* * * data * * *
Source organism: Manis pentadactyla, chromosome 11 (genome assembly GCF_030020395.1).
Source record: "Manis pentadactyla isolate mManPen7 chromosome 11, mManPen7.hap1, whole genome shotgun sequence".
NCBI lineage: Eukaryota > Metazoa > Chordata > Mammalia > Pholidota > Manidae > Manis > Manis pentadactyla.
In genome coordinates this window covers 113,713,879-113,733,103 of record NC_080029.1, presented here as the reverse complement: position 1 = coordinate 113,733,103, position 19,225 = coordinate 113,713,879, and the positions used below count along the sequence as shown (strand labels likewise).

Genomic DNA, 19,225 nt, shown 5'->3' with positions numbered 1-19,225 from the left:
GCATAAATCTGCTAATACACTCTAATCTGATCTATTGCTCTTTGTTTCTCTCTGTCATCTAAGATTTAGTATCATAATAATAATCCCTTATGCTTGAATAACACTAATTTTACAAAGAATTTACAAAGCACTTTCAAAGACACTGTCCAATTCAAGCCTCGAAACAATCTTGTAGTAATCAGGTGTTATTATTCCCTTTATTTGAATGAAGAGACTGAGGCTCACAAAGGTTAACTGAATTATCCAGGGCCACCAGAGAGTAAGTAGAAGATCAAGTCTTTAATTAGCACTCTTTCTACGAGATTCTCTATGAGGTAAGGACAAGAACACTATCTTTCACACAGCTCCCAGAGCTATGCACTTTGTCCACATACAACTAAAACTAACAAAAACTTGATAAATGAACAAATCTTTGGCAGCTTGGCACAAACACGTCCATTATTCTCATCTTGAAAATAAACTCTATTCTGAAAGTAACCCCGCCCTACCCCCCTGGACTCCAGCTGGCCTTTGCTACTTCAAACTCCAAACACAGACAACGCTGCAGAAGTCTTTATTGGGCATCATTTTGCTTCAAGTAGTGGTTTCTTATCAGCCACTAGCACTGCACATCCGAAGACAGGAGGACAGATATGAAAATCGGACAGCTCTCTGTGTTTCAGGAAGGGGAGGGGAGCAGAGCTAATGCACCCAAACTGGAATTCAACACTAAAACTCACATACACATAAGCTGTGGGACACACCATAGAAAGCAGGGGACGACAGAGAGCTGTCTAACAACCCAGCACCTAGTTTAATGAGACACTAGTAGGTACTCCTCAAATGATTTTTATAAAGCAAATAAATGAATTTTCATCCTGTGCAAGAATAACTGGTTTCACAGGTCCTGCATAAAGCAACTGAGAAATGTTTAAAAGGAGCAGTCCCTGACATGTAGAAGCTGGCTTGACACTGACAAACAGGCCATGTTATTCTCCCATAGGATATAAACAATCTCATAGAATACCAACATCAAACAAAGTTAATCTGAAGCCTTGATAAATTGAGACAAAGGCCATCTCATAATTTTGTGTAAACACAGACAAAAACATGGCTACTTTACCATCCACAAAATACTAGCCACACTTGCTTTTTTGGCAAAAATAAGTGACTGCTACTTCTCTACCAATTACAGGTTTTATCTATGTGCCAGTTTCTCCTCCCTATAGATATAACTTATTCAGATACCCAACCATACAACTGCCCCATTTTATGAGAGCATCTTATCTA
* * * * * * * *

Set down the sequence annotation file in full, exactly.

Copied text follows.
Source organism: Manis pentadactyla, chromosome 11 (genome assembly GCF_030020395.1).
Source record: "Manis pentadactyla isolate mManPen7 chromosome 11, mManPen7.hap1, whole genome shotgun sequence".
NCBI lineage: Eukaryota > Metazoa > Chordata > Mammalia > Pholidota > Manidae > Manis > Manis pentadactyla.
In genome coordinates this window covers 113,713,879-113,733,103 of record NC_080029.1, presented here as the reverse complement: position 1 = coordinate 113,733,103, position 19,225 = coordinate 113,713,879, and the positions used below count along the sequence as shown (strand labels likewise).

Genomic DNA, 19,225 nt, shown 5'->3' with positions numbered 1-19,225 from the left:
GCATAAATCTGCTAATACACTCTAATCTGATCTATTGCTCTTTGTTTCTCTCTGTCATCTAAGATTTAGTATCATAATAATAATCCCTTATGCTTGAATAACACTAATTTTACAAAGAATTTACAAAGCACTTTCAAAGACACTGTCCAATTCAAGCCTCGAAACAATCTTGTAGTAATCAGGTGTTATTATTCCCTTTATTTGAATGAAGAGACTGAGGCTCACAAAGGTTAACTGAATTATCCAGGGCCACCAGAGAGTAAGTAGAAGATCAAGTCTTTAATTAGCACTCTTTCTACGAGATTCTCTATGAGGTAAGGACAAGAACACTATCTTTCACACAGCTCCCAGAGCTATGCACTTTGTCCACATACAACTAAAACTAACAAAAACTTGATAAATGAACAAATCTTTGGCAGCTTGGCACAAACACGTCCATTATTCTCATCTTGAAAATAAACTCTATTCTGAAAGTAACCCCGCCCTACCCCCCTGGACTCCAGCTGGCCTTTGCTACTTCAAACTCCAAACACAGACAACGCTGCAGAAGTCTTTATTGGGCATCATTTTGCTTCAAGTAGTGGTTTCTTATCAGCCACTAGCACTGCACATCCGAAGACAGGAGGACAGATATGAAAATCGGACAGCTCTCTGTGTTTCAGGAAGGGGAGGGGAGCAGAGCTAATGCACCCAAACTGGAATTCAACACTAAAACTCACATACACATAAGCTGTGGGACACACCATAGAAAGCAGGGGACGACAGAGAGCTGTCTAACAACCCAGCACCTAGTTTAATGAGACACTAGTAGGTACTCCTCAAATGATTTTTATAAAGCAAATAAATGAATTTTCATCCTGTGCAAGAATAACTGGTTTCACAGGTCCTGCATAAAGCAACTGAGAAATGTTTAAAAGGAGCAGTCCCTGACATGTAGAAGCTGGCTTGACACTGACAAACAGGCCATGTTATTCTCCCATAGGATATAAACAATCTCATAGAATACCAACATCAAACAAAGTTAATCTGAAGCCTTGATAAATTGAGACAAAGGCCATCTCATAATTTTGTGTAAACACAGACAAAAACATGGCTACTTTACCATCCACAAAATACTAGCCACACTTGCTTTTTTGGCAAAAATAAGTGACTGCTACTTCTCTACCAATTACAGGTTTTATCTATGTGCCAGTTTCTCCTCCCTATAGATATAACTTATTCAGATACCCAACCATACAACTGCCCCATTTTATGAGAGCATCTTATCTA